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Keeping Fuchsia plants over winter

Fuchsia flower

Photograph showing Fuchsia before pruning Fig 1.

How vulnerable your Fuchsias are in the winter depends on which varieties you have and which part of the world you live in. Here, in central England, some of the more hardy varieties will survive outdoors but the majority need the modest protection of a cold (unheated) greenhouse or a similar frost-free environment. This short article describes the method I use to prepare my Fuchsia's for the winter and the protection I give them.

Obviously, the process starts by lifting the plant and potting it into a suitably sized container. I find most of mine will fit quite snugly into a 5-inch plastic pot. During the winter the plants will drop their remaining flowers and their leaves. If left around the base of the plant or on the greenhouse bench, the dead material will soon begin to rot and become diseased. One approach is to maintain a very regular housekeeping regime and to pick up the dead material as it falls. Another approach, and the way I favour, is to remove all such material at the outset, and then there's nothing else to do later. It can be hard when a plant is adorned with beautiful flowers but to leave them to fall and then not to clear them away, is most definitely not recommended.

Photograph showing where to prune Fuchsia Fig 2.

So, with the plant safely bedded into it's new pot (Fig.1), the next step is to remove all unwanted material. This includes long stems and mishappen branches. I try to prune each plant back to the circumference of the pot and to achieve an overall 'roundish' shape. Obviously, there are no hard and fast rules as to what each Fuchsia should look like when cut back as some grow upright and some trail, but the aim is to achieve a tight, compact balanced framework for next years growth. Make each pruning cut just above a leaf node, for the same reason that we take cuttings from just below the leaf node, because that's were new growth starts from. In the spring, a pair of leaves will form at each leaf node and soon give us a nice bushy plant.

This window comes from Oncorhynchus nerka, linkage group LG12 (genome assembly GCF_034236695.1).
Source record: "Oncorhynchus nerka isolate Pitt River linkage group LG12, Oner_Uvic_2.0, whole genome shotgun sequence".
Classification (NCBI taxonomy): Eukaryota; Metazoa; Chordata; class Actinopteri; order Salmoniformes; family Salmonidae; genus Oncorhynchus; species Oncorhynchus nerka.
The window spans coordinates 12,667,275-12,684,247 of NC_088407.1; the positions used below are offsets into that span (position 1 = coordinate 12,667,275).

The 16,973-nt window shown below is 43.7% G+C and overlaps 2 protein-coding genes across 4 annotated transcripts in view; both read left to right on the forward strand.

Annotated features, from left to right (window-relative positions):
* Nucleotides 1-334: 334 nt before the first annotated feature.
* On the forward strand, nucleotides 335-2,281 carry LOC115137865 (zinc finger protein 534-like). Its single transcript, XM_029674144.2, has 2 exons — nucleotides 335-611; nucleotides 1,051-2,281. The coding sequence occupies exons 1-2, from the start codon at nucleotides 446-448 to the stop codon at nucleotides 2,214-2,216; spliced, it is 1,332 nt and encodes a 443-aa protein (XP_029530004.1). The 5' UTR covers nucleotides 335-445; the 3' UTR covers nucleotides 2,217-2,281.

Photograph showing pruned Fuchsia Fig 3.

For the purposes of the pictures I have used an open upright plant that shows it's structure clearly, but the principle applies equally well to Fuchsia's of any shape and size. On each stem, locate a suitable leaf node and prune just above it (Fig.2). If in doubt about the place you're thinking of cutting, then go up one node and cut there. You can always remove another piece later if the plant is looking unbalanced. When a nice shape has been achieved (Fig.3), remove any remaining leaves from the plant. Once the bare skeleton of the plant can be seen (Fig. 4), you may see a few places where an extra snip here or there will improve the balance of the shape. Don't be afraid to take that bit extra if you think it needs it, but always cut just above a node.

Photograph showing prepared Fuchsia Fig 4.

It's worth mentioning that the pile of removed stems contains a wealth of new cuttings and, although this isn't the best time of year for them, if you have somewhere to put them why not make some new plants for free.(see my guide to taking cuttings)

One of the big questions is "When?". This is going to depend very much on your own local climate. An occassional light frost isn't a killer, but we really need to aim at avoiding prolonged cold weather. For me, early to mid October is about right. Although all except the most tender would tollerate temperatures until late October, early November, it really isn't worth taking the risk. Regrettably, many plants will still be in full flower at this time, and this makes it especially hard to cut them back. For this reason I tend to tackle the process in two stages. First I lift the plants, put them in pots and move them into my greenhouse where I can continue to enjoy their colourful flowers for a few more weeks. Later, as the flowers drop, I do the pruning.

Although I've used a small open plant for the purposes of illustration, as you will see in the sequence of photo's in Fig 5, the same method is used for plants of any size.

Photograph showing Fuchsia being pruned Fig 5.

OK ... so you've butchered your lovely plants, but they will thank you for it in the spring and reward you with bushier, healthier growth that once again has a nice rounded shape. And in the spring, remember to pinch out the new growth often to develop a really compact dense plant. (see my Fuchsia care tips).

A question I often get is with regards to watering. I find they need very little water over the winter. I give them enough to keep the soil moist, but never 'wet'. At the first signs of new growth in the spring, restart your normal watering regime to encourage them out of hibernation.